So I came across this old fashion editorial published in the December/January issue (2010/2011) of Vogue Paris.
Again, it was Tom Ford photographing and this time it (luckily) wasn’t a girl of 10 years old (see NO-LITA!) but the exact opposite: Clarissa & Doug, a couple in an older stage of age.
My first thought was something like: “Where have I been when all those editorials by Tom Ford were published?” since the debate about the young Thylane Lena-Rose Blondeau was just coming to its peak although the editorial was published last year (for the first time) as well. And then my second one according to C & D was: “Well.. this editorial might be interesting”.
While thinking about how to put my opinion about “Clarissa & Doug” in words, I also thought about the general question of which age is/should/would/could the “best” to get the reader’s attention in a positive way and meanwhile respecting moral boarders. As far as moral boarders exist in fashion (which always lies in the beholder’s eye – some demonstrate with PETA against fur, some others (like me) find it questionable and disturbing to put some 10 year old in unusual poses into a magazine).
“I am tired of the cult of youth. The cultural rejection of old age, the stigmatization of wrinkles, grey hair, of bodies furrowed by the years. I am fascinated by Diana Vreeland, Georgia O’Keeffe and Louise Bourgeois, women who have let time embrace them without ever cheating. Society today condems this, me, I celebrate it. For this session of fine jewellery, I imagined a man and a woman who had been together for a long time, faithful to each other and always incandescent with desire”.
Nevertheless, I think to get the intended idea behind this (whether it was really the personal intention of Ford to focus on the beauty of ageing or not doesn’t matter to me) and I appreciate the fact that this was put into spotlights.
Rather than Frockwriter and others I don’t find it weary. I find it interesting. Other than putting a minor into the spotlight, Claire and Doug were most probably doing this voluntarily. In a somehow sexual but still classy way. Not that men in an older stage would be in any interest of myself (really not) but I like the way Ford captured them together. They wear finest jewelry and still the focus lies on themselves for the first sight. It’s interesting since I doubt that people my age could afford such jewelry items (themselves) so it’s somehow authentic to present such pieces on people that at least could have a realistic income to buy them. Especially when it comes to pompous and high quality jewelry it’s crucial to me to put it in the right way. Of course it’s crucial to put clothes by some designer in the right way, too. But for me there is no such problem like letting jewelry look beautiful rather than cheap or ready to be bought by a Russian mafia boss.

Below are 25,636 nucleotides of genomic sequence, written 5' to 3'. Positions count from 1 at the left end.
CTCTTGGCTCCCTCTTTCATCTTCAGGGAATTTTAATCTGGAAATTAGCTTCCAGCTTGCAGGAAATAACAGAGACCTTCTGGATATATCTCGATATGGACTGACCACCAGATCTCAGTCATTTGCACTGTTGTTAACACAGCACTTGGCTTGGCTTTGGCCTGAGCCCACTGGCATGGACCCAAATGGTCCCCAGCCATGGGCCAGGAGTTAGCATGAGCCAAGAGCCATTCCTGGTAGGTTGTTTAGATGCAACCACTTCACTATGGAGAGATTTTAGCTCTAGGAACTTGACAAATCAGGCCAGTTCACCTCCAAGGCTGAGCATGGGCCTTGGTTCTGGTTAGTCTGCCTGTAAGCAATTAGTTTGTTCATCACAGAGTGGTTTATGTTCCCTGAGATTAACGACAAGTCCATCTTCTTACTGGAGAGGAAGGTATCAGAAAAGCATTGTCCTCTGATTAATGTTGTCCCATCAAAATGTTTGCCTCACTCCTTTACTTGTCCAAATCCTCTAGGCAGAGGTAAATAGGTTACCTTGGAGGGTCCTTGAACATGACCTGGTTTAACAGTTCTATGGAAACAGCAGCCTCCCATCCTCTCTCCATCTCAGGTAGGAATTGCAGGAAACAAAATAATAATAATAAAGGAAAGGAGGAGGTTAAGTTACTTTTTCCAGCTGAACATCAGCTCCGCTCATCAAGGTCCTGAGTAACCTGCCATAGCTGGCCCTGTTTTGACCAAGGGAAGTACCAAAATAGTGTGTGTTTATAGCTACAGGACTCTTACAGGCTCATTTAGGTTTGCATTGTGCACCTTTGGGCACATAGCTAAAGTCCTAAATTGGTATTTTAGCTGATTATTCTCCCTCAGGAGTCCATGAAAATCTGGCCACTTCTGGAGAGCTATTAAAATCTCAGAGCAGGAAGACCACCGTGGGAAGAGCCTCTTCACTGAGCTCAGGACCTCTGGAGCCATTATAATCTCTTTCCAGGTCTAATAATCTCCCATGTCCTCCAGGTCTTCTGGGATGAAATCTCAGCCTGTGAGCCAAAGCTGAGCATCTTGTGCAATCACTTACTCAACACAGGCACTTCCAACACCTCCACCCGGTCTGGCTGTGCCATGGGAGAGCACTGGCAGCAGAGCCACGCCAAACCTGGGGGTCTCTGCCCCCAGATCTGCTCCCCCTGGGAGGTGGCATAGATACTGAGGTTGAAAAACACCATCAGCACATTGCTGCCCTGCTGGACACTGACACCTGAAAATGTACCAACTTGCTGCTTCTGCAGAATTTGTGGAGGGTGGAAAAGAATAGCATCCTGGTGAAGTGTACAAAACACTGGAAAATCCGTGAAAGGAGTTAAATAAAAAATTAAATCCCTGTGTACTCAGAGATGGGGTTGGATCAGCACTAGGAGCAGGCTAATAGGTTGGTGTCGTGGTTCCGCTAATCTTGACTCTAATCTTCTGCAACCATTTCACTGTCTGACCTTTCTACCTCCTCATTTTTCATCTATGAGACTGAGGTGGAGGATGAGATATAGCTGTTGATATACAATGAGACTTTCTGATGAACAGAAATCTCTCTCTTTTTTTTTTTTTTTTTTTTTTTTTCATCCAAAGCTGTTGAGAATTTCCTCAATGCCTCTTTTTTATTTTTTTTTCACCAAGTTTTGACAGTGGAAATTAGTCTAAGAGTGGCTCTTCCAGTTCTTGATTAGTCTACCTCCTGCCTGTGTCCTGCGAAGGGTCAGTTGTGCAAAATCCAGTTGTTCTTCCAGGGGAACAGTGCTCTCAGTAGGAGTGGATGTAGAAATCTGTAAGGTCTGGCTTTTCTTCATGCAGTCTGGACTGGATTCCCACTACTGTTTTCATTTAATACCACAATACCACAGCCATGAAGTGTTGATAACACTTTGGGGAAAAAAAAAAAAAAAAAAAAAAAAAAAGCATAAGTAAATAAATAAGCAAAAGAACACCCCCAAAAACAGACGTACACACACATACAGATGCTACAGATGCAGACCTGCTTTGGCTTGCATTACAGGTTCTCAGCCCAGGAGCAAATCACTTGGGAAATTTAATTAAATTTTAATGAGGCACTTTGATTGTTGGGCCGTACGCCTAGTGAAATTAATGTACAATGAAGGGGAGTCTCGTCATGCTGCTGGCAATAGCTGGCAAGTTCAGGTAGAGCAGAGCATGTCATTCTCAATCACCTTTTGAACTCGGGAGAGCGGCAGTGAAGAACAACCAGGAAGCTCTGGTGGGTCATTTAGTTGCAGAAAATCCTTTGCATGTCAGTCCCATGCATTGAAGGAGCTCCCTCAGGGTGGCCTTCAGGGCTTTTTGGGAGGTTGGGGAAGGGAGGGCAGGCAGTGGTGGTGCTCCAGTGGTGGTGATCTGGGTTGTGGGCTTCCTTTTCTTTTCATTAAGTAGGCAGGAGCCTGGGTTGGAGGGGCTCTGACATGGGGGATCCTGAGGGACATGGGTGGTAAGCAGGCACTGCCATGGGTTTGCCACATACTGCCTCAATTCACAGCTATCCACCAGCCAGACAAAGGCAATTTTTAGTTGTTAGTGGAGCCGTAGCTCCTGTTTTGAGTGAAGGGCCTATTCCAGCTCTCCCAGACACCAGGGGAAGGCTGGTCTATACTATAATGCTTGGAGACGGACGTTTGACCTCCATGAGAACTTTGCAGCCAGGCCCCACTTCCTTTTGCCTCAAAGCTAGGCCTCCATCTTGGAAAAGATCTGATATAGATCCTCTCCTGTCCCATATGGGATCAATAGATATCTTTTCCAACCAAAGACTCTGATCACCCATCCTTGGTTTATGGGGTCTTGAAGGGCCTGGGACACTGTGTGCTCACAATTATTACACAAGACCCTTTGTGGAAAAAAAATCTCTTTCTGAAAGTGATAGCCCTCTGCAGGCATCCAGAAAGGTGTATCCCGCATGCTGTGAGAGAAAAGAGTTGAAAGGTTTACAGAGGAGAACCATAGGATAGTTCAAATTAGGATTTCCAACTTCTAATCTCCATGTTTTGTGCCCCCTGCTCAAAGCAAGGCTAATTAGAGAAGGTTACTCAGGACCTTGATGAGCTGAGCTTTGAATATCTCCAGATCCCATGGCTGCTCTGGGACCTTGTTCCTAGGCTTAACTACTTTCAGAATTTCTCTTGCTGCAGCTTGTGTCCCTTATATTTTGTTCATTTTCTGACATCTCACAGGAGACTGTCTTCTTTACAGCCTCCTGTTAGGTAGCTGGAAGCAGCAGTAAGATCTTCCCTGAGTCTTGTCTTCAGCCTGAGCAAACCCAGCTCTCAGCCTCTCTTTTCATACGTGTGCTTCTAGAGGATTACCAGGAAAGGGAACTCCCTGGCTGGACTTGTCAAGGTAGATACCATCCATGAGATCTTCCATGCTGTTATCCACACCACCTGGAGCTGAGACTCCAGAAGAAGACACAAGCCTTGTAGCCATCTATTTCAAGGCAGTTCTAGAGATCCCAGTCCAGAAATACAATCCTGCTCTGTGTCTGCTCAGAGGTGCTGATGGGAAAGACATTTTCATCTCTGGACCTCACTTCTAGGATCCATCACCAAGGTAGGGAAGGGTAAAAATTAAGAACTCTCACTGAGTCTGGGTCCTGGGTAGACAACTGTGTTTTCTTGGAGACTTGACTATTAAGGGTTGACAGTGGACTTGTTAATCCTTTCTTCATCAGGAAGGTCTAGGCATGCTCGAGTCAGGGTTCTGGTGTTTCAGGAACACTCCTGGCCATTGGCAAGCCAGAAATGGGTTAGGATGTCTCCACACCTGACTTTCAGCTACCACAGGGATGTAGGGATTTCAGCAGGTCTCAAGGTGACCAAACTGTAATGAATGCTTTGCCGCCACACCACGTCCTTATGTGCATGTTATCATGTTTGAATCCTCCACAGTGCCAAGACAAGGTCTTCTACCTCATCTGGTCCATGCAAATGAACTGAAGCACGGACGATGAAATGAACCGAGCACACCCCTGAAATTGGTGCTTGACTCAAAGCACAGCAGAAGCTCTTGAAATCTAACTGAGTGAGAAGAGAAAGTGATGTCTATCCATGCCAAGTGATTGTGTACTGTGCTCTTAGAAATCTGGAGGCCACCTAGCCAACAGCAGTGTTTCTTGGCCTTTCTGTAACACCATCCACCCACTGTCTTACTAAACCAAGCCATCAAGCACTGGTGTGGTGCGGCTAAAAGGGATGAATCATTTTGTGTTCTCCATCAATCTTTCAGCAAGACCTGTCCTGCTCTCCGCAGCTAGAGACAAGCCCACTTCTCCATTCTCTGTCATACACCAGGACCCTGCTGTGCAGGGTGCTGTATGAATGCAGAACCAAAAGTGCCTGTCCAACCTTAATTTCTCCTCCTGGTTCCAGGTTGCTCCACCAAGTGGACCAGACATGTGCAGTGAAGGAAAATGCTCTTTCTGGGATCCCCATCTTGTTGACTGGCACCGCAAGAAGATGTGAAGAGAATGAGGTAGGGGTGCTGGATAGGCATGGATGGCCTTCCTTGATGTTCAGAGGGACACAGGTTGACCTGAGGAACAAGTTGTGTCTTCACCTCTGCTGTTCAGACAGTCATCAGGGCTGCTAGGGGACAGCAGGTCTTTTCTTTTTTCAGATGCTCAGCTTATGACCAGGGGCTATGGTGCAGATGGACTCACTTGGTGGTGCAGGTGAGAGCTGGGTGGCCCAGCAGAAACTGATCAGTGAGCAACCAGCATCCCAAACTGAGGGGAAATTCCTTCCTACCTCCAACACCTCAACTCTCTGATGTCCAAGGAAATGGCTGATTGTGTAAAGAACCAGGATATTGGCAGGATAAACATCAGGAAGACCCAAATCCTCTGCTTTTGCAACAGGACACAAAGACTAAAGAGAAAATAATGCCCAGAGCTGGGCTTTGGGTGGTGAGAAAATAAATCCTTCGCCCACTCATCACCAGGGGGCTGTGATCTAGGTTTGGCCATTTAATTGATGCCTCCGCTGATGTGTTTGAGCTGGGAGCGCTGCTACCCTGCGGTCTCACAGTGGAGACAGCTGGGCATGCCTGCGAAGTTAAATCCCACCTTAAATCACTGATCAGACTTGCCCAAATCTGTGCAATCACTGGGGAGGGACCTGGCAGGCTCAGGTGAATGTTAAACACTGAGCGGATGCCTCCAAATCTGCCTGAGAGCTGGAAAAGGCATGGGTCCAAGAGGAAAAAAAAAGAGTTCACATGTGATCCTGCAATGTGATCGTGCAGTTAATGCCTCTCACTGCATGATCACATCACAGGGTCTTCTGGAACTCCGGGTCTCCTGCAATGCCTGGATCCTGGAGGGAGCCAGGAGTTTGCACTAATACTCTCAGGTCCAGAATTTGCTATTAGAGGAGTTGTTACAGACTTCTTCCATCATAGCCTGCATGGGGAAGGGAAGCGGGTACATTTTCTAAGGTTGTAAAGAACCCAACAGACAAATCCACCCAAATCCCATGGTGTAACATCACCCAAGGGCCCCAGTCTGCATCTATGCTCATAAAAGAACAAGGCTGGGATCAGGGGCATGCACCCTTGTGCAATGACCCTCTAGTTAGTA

In a world like ours (and I’m not talking about the fashion world itself specifically) where a young appearance seems to be a wide and broad distributed beauty ideal, I guess it’s pretty hard to build a healthy symbiosis between aging in dignity and remaining updated. Updated by any means: Life, love, fashion, culture, politics and a special (if still critical) interest in the actual youth. And I think that both of them, Claire as well as Doug, seem youthfully amused while shooting with Ford. I, turning 20 in a few months, find such editorials with people that seem to be wiser (than most of the people surrounding me are), way more ironic, amusing and on the other hand serious and inspiring than doing the same shooting with a little Thylane. I don’t even care about the fact that Ford seems to contradict himself with the quote above and when he was telling that he’s pro Botox in an interview some time ago. Maybe this automatically insists his personal point of getting “older” (and that he obviously cares about a more youthful appearance) but who cares? I think that it doesn’t matter what the photographer himself thinks about getting older as far as he’s not involving this into the shoot. It’s more what the pictures transform to me. And this time they transform a lovely, sexy and funny way too say: Youth is something but by far not everything. We rock our age much more than others do.
I think there are rarely models , age 16-30, that could be such ironic about themselves and their age than those two power-people are. And the only question that remains in my head is who the hell Clarissa & Doug are!